To get such a law passed would require:
Majorities in favour of the law in both the House of Representatives and the Senate. And since there are filibuster and cloture rules in the Senate, a super-majority of 60 may be required in the Senate. As only 1/3 of the Senate is elected at any one time, the chances of there being 60 senators in favour of such an act seems very remote.
A Supreme Court that finds the act constitutional. Unlike other systems, in which it is assumed that the government can pass any law it chooses, in the USA the powers of the Federal government are delimited. It is not unusual for the court to say that a law is unconstitutional and void. There is currently a 5-4 Republican majority in the Court, and the president can't easily change it.
A population that finds this model of healthcare so good (despite higher taxation, or less money spent elsewhere) that a future president can't repeal or replace the act.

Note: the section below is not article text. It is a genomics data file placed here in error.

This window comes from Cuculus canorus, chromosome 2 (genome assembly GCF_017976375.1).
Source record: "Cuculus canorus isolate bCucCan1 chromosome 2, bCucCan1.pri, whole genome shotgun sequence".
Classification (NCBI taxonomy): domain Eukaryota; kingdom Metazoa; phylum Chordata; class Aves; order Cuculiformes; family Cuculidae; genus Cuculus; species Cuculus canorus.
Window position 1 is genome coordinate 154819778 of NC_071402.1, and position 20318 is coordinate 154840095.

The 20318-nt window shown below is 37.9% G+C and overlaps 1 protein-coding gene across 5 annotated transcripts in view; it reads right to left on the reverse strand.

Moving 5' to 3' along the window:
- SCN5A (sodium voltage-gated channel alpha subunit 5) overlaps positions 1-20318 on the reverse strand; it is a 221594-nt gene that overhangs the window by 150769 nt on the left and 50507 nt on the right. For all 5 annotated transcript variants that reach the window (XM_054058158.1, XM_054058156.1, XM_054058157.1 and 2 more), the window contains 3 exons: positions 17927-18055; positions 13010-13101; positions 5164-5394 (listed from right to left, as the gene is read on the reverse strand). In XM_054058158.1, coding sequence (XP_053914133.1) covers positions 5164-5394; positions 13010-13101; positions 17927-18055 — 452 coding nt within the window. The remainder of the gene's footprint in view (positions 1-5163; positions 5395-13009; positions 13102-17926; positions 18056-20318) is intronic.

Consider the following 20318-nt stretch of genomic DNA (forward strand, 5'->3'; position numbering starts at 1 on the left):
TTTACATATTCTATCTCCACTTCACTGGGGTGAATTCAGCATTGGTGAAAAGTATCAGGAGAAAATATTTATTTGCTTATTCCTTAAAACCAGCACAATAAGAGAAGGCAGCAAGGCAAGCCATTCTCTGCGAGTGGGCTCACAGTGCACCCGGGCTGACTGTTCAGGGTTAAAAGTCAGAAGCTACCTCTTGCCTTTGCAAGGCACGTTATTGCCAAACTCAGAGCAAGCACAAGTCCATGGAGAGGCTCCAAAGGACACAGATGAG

The US system was designed to work on consensus, with the House representing the will of the People, the Senate representing the various states, and the President, above politics, carrying out the instructions of those bodies. This makes it difficult for a political president to act, especially when there is no consensus.
In the case of healthcare, this has become one of the major policy differences between the parties. Unlike in (say) the UK, where all parties of both the right and left generally agree that the state has a major role to play in providing healthcare, in the US this is very strongly opposed by one of the major parties. When an issue becomes a polarising issue, it is very hard to find the consensus that the US system requires.
Healthcare is exceedingly expensive, especially in the USA. Private insurers charge more than state insurers. People with private insurance can get healthcare that would not be available on a state-managed and rationed healthcare system. There are therefore powerful vested interests in maintaining the status quo.